St. Anthony Boys' Golf
St. Anthony

St. Anthony Boys’ Golf Is Building A Legacy

Parker James is a hockey player, Alex Palacio is a football player, Phillip Smith was born with a heart defect and Chris McGuiness is an assistant principal of Mission & Catholic Identity. One thing they have in common is St. Anthony High boys’ golf.

The Saints won their first Santa Fe League title last season, and are 11-0 this season with aspirations for postseason improvement.

“Three years ago, we had one decent golfer and a bunch of guys who didn’t know how to play,” McGuiness said. He is a St. Anthony alum who has been at the school since 2000. The school wasn’t able to start a golf program then, but Bob Segura and McGuinness put together a team of boys and girls four years ago.

“We were just trying to find kids to play that first year,” McGuiness said. “It was a lot of grip and swing mechanics work. Last year, we took it up a notch.”

After winning the league title, McGuiness got 15 qualified golfers onto to the varsity and junior varsity teams with a couple of talented underclassman making the future look bright.

“Success breeds success. All of a sudden everyone wants to play golf,” McGuiness said. “A lot of these guys have never played before, but they practice hard every day.”

McGuiness added that Phillip Smith is a big reason his team has such a solid work ethic. The senior was born with Hypoplastic Left Heart Syndrome, but he doesn’t let that slow him down. McGuiness said Smith will hit a bucket of balls at the driving range before school on every match day to perfect his already smooth swing.

“Basically my left ventricle is dead,” Smith said. “But I’m really lucky because a lot of kids with my same condition have trouble functioning in society.”

Smith tries to drink a bottle of water per hole and eat as many healthy snacks as he can during his rounds. The senior said he’s reached his ‘breaking point’ on the course, so he knows where it is.

“He’s a great leader and the one who wants to be challenged the most,” McGuiness said. “He doesn’t let guys slide by taking extra shots or playing extra balls in practice rounds. He says ‘you play it like you play it’.”

Smith, who transferred from St. John Bosco last year, is an honor roll student taking four advanced placement classes, and he wants to study biochemistry in college, where he hopes to walk onto a golf team.

That’s exactly what Parker James and Alex Palacio did at St. Anthony, and they went from walk ons to team captains. Palacio is a football first, and the senior was visiting local colleges last week. James is a nationally ranked ice hockey player who just came back from nationals in New Jersey. McGuiness said they have developed into his longest hitters.

“The natural athlete in (James) forces him to want to be the best,” McGuiness said. “So even though golf isn’t his number one sport, when he’s on the course, he’s all in.”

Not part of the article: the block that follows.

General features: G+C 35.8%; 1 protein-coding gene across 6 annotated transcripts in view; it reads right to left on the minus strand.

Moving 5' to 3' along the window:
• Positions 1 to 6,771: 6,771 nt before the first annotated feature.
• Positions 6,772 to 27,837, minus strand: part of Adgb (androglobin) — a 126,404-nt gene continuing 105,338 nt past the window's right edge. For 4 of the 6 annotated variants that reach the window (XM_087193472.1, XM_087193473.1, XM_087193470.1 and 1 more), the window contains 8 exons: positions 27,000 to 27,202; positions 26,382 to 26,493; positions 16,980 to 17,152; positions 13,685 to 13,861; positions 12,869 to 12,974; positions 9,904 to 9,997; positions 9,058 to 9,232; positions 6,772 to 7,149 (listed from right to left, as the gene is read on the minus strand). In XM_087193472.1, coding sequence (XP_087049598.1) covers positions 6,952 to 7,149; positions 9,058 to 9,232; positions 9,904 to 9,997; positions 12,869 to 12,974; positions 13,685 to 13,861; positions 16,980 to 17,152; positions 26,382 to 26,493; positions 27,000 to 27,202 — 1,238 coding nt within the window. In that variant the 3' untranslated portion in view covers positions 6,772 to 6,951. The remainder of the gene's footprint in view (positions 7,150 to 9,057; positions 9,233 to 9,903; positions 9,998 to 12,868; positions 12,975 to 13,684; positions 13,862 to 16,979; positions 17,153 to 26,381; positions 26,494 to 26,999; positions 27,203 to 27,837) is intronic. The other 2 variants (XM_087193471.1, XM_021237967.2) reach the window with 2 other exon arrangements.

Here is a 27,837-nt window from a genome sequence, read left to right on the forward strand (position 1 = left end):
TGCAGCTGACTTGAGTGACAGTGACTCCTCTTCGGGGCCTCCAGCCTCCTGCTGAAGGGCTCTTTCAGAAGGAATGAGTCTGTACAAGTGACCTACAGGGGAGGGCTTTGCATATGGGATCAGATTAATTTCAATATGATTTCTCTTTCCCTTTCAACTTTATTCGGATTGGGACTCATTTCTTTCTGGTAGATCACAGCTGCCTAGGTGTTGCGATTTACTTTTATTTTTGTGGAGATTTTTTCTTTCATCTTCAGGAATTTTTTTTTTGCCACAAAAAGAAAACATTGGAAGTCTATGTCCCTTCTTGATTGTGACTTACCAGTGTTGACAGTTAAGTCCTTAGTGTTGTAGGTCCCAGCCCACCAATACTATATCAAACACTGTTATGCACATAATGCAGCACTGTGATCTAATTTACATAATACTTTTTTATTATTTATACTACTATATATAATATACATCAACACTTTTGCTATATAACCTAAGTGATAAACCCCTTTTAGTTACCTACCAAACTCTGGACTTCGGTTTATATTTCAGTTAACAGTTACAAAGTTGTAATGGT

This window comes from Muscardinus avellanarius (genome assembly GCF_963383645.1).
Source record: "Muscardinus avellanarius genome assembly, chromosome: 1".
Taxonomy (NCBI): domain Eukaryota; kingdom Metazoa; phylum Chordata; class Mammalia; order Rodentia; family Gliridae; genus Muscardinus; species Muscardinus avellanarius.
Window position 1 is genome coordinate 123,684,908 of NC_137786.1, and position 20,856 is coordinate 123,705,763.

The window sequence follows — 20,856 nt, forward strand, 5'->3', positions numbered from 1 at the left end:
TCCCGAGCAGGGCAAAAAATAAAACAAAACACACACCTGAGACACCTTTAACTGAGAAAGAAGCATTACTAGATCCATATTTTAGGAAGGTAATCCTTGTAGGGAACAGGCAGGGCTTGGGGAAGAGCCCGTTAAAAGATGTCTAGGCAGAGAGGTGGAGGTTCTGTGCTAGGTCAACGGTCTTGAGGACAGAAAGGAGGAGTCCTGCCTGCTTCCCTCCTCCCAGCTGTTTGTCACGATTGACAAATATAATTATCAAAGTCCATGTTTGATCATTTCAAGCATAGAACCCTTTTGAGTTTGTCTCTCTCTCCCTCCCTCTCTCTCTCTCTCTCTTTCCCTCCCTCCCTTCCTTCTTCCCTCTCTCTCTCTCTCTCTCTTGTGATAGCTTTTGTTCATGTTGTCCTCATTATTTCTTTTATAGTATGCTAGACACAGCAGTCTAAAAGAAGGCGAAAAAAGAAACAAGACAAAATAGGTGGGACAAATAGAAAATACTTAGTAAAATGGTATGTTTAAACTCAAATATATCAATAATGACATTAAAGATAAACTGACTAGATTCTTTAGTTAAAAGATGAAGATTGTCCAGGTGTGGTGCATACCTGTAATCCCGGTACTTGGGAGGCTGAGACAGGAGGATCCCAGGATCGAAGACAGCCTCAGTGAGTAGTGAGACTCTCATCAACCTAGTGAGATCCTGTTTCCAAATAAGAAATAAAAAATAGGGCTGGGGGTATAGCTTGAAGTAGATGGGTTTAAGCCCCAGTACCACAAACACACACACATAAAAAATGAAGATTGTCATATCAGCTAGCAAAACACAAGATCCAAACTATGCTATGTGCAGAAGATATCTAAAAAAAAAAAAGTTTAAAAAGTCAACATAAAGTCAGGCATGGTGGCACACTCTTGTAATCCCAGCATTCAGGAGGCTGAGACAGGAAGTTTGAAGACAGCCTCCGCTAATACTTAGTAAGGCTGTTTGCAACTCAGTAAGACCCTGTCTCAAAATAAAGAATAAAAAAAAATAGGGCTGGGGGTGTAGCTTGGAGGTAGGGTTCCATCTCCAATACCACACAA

James said the biggest adjustment was going from a sport with a referee to a sport where everyone enforces the rules on themselves and each other. The honor system has created a tight bond between teammates who already got along very well.

“We have a lot of fun together,” McGuiness said. “They’re just like brothers. The more fun they’re having, the more they want to practice. The more they practice, the better they get.”

“We joke around way too much,” James said. “But we know when to turn it off and take it serious.”

St. Anthony practices and plays its home matches at the long and challenging Lakewood Country Club, and that’s forced the Saints to hold themselves to a high standard. For example, they shot a CIF qualifying score last month at a much easier course, but felt they didn’t perform as well as they should have.

“The whole team went to the range and hit about 150 balls each after the match,” McGuiness said. “They want to keep getting better, and that success and winning is infectious.”

The top four Saints have each been the low finisher of a round this season, and sophomore Taylor Griffiths leads a talented group of underclassman that includes sophomores Cade Rehling, Jack Lopez and Nick Sparks and freshman Jacob Organista. Rehligh has gone from the No. 7 player to the No. 5 player in one year of golf. Lopez is a former baseball player, and Sparks is working his way back after suffering a back injury during soccer season.

“It’s definitely really cool to be a part of,” Griffiths said. “For the rest of my life, I can tell all of my buddies that I helped start the team at St. Anthony.”

The Saints have two regular season matches left before the league individual tournament starts on May 1.

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JJ Fiddler
JJ Fiddler is an award-winning sportswriter and videographer who has been covering Southern California sports for multiple newspapers and websites since 2004. After attending Long Beach State and creating the first full sports page at the Union Weekly Newspaper, he has been exclusively covering Long Beach prep sports since 2007.